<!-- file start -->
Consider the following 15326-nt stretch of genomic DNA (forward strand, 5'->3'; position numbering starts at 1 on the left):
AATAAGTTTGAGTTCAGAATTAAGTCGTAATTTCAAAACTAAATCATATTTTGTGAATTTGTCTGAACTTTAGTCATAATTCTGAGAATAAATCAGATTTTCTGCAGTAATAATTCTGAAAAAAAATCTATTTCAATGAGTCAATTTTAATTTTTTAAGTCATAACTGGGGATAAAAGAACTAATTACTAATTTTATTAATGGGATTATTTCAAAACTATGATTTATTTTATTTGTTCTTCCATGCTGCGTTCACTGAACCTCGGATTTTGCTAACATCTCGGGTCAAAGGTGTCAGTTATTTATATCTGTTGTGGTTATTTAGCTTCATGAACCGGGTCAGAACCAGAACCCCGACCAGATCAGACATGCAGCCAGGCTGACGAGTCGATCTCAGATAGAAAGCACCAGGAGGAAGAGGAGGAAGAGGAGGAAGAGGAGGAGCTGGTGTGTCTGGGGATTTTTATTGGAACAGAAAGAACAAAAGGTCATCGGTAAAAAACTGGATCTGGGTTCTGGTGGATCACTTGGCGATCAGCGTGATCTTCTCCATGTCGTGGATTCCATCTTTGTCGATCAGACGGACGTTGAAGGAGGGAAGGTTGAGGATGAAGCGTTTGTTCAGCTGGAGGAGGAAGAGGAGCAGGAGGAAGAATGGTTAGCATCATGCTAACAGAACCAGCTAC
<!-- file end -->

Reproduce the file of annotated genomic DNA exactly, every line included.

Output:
Consider the following 15326-nt stretch of genomic DNA (forward strand, 5'->3'; position numbering starts at 1 on the left):
AATAAGTTTGAGTTCAGAATTAAGTCGTAATTTCAAAACTAAATCATATTTTGTGAATTTGTCTGAACTTTAGTCATAATTCTGAGAATAAATCAGATTTTCTGCAGTAATAATTCTGAAAAAAAATCTATTTCAATGAGTCAATTTTAATTTTTTAAGTCATAACTGGGGATAAAAGAACTAATTACTAATTTTATTAATGGGATTATTTCAAAACTATGATTTATTTTATTTGTTCTTCCATGCTGCGTTCACTGAACCTCGGATTTTGCTAACATCTCGGGTCAAAGGTGTCAGTTATTTATATCTGTTGTGGTTATTTAGCTTCATGAACCGGGTCAGAACCAGAACCCCGACCAGATCAGACATGCAGCCAGGCTGACGAGTCGATCTCAGATAGAAAGCACCAGGAGGAAGAGGAGGAAGAGGAGGAAGAGGAGGAGCTGGTGTGTCTGGGGATTTTTATTGGAACAGAAAGAACAAAAGGTCATCGGTAAAAAACTGGATCTGGGTTCTGGTGGATCACTTGGCGATCAGCGTGATCTTCTCCATGTCGTGGATTCCATCTTTGTCGATCAGACGGACGTTGAAGGAGGGAAGGTTGAGGATGAAGCGTTTGTTCAGCTGGAGGAGGAAGAGGAGCAGGAGGAAGAATGGTTAGCATCATGCTAACAGAACCAGCTAC